The hesitancy is understandable. Nichols has become – unintentionally, if willingly – a leading voice in reclaiming the blues as Black culture from its longtime white-bread blues-rock mainstreaming. A Rolling Stone article last month cast Nichols at the forefront of this effort, not only because he's building on the blues in unique and provocative ways, but precisely because he is so unflinchingly direct and clear in talking about the problems of the genre.
"I get more attention now for my opinions than my music," he sighs as our conversation bends in that direction. "On one hand, if I would just keep my mouth shut and do what was expected of me, my career would probably be a lot easier. But I'm totally comfortable playing to 50 people who are all open-minded and diverse, [rather] than just being one of the many blues artists who remain opinionless and are rewarded for it. So as much as I get tired of the conversations, I realize they serve a purpose.
"I'm not afraid to ruffle some feathers if I know people are listening to me," he continues. "I really feel like what do you have to lose, and if you say nothing, then you don't deserve to have anybody's attention. I don't know if anything I do is going to influence anybody, but I know for a fact it won't if I don't try. I think artists are in denial about how much influence they have."
Nichols suffers neither illusions nor fools. Austin itself sits at the crux of this problematic dynamic, a town that can simultaneously revere Stevie Ray Vaughan and produce artists like Gary Clark Jr. and Jackie Venson, who both embrace and explode the notion of the blues in their music. Layered on top of Austin's deeply segregated history and contemporary racial challenges, the blues becomes a boiler for digesting the city's tensions socially and culturally.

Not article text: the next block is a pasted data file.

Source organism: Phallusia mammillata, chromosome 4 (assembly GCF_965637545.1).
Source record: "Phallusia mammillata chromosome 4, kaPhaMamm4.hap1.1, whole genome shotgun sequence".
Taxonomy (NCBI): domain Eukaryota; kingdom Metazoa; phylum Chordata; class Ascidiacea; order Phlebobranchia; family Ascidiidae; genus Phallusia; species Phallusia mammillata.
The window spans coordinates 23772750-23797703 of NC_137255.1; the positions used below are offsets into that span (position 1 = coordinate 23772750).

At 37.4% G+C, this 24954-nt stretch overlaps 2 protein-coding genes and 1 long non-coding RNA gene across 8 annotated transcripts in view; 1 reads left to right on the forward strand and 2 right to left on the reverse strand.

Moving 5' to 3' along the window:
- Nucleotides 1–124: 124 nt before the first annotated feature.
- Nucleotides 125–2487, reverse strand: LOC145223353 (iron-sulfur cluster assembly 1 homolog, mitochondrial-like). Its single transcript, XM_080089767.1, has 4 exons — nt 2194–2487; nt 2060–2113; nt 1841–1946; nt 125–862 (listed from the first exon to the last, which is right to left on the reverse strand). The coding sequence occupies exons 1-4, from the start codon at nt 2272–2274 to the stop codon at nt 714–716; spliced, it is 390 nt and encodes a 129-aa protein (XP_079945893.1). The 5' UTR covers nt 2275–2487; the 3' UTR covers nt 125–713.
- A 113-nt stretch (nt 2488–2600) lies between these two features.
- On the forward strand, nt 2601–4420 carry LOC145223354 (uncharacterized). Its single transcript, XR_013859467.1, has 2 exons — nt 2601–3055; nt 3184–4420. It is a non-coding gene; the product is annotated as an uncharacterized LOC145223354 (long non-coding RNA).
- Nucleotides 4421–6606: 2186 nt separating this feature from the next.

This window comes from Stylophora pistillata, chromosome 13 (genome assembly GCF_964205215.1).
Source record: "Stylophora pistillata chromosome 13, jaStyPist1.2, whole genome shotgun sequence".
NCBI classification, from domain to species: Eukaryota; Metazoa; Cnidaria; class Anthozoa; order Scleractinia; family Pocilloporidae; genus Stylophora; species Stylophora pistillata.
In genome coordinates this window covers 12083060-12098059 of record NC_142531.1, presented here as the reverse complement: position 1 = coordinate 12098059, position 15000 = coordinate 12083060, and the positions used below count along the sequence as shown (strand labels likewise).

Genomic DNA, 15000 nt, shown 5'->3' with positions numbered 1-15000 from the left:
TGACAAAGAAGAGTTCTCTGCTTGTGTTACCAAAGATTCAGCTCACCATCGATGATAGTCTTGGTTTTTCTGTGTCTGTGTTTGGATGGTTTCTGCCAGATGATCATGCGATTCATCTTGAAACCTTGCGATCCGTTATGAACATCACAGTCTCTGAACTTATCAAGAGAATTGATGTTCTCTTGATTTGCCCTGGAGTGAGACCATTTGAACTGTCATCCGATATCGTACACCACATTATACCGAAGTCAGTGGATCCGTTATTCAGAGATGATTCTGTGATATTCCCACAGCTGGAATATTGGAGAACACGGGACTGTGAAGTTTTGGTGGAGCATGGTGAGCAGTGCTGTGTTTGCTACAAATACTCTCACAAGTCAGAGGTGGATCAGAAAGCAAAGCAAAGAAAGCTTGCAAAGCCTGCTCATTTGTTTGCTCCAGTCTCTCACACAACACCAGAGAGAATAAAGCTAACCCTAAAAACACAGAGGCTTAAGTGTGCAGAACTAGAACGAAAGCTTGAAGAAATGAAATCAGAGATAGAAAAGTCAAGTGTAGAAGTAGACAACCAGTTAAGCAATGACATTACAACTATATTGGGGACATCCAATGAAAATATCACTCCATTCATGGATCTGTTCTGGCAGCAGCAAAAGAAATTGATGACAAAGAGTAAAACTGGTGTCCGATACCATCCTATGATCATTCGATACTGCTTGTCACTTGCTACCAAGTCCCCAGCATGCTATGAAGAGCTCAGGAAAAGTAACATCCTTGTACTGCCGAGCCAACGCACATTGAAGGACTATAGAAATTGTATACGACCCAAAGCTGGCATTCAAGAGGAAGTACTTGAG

As necessary as those discussions are, putting them on Nichols isn't fair either. In fact, he's ambivalent about the labels and expectations of being a blues artist altogether.
"I didn't want to be called a blues artist," he says. "As a fan, and to a certain extent as an artist, I'd seen what it means to attach that to yourself. And it's disgusting. It's just not creative, it's not inclusive, it's not diverse – it's not even good most of the time.
"But I've been leaning into it because I'm already in it, so I'm trying to see what I can do with it," he continues. "The blues to me means a lot culturally, but commercially as far as the world of blues festivals and labels, that doesn't interest me at all. The genres exist for selling music and writing about music, but the people that make it and listen to it don't care what you call it. It doesn't have to fit neatly in a box. So I was really hesitant to call myself a blues artist because I knew the baggage. Now I'm still very reluctant, but I'm trying to be proud of it."
Nichols' eponymous debut album, released last year, nonetheless marketed heavily to his blues bona fides. Fat Possum touted its first solo blues artist signing in nearly two decades, and the album, made mostly from demos, undeniably digs deep into a traditional acoustic blues sound as a vehicle for confronting harsh realities with hard truths.